Saturday, July 14, 2007

Survival Techniques

You will probably think that I spend all my time reading magazines in waiting rooms lately, but I recently read another article that has been swimming around in my brain ever since I read it. This article was in the August 2007 National Geographic Adventure Magazine, and was titled, "Why Smart People Do Dumb Things." This article looked in to the reasons that we sometimes make dumb decisions that cost us our lives in survival situations. It also had a test to take to see how "survival savvy" you are. I used to really be in to survival techniques and living in the wild, so thought I was pretty survival smart, but I missed half the questions. I have to admit that some were a little tricky, but even then, I pretty much failed. You can do a google search and read the article take the test if you are interested.

Just a run down of the focus of the article:

--Mental Models

We all create mental models that shape the way we look at the world. In one of my previous posts I talked about how I pitted half a bag of apricots before I realized they were peaches. In my mental model, my friend had told me they were apricots, and I had set out that day to make apricot jam, so my mental model ignored for about an hour that the apricots were in fact peaches. This kind of mental model usage can work against us in an extreme survival situation if we don't keep our head and remember to look at things in a different way.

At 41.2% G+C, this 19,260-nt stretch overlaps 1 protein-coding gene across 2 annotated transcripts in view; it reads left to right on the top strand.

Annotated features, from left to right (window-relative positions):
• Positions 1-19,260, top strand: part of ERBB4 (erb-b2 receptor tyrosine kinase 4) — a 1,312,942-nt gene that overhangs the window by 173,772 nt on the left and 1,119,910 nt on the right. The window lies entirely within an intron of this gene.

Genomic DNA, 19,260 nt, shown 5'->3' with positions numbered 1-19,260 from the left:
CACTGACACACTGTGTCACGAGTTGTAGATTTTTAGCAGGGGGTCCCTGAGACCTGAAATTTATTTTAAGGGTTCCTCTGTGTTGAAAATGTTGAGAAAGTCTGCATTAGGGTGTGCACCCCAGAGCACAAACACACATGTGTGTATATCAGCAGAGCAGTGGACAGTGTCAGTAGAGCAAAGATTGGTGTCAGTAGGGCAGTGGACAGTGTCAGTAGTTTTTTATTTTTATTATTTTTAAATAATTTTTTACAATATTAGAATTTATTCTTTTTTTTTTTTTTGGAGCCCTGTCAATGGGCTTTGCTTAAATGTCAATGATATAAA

--Success can spoil us

We live in such a comfortable world, where we are unaccustomed to not having our basic needs met, that we forget that in a wilderness situation, all of that can be taken away in an instant. The article talked about a group that had compasses, GPS devices, and food and water, but when they got stuck up on a mountain during a storm, chose to wait for help rather than to do their best to find their way down. They had all the tools, but laziness caused them to wait for help to come to them. I can't remember, but I think they didn't survive.

--We need to learn to STOP

The author told about a technique he learned in survival school called S.T.O.P which stands for, "Stop, Think, Observe, Plan." So many times we are so upset and afraid that we lose the ability to think calmly. The first rule of survival is to stop and think through the situation and think about what options you have.

I really think these are good lessons. I hope I'm never in a situation to need survival techniques, but I hope that if I am I can keep my head about me. In fact, the whole article seemed to basically be saying that those who survive are those who are determined, and who use their head.

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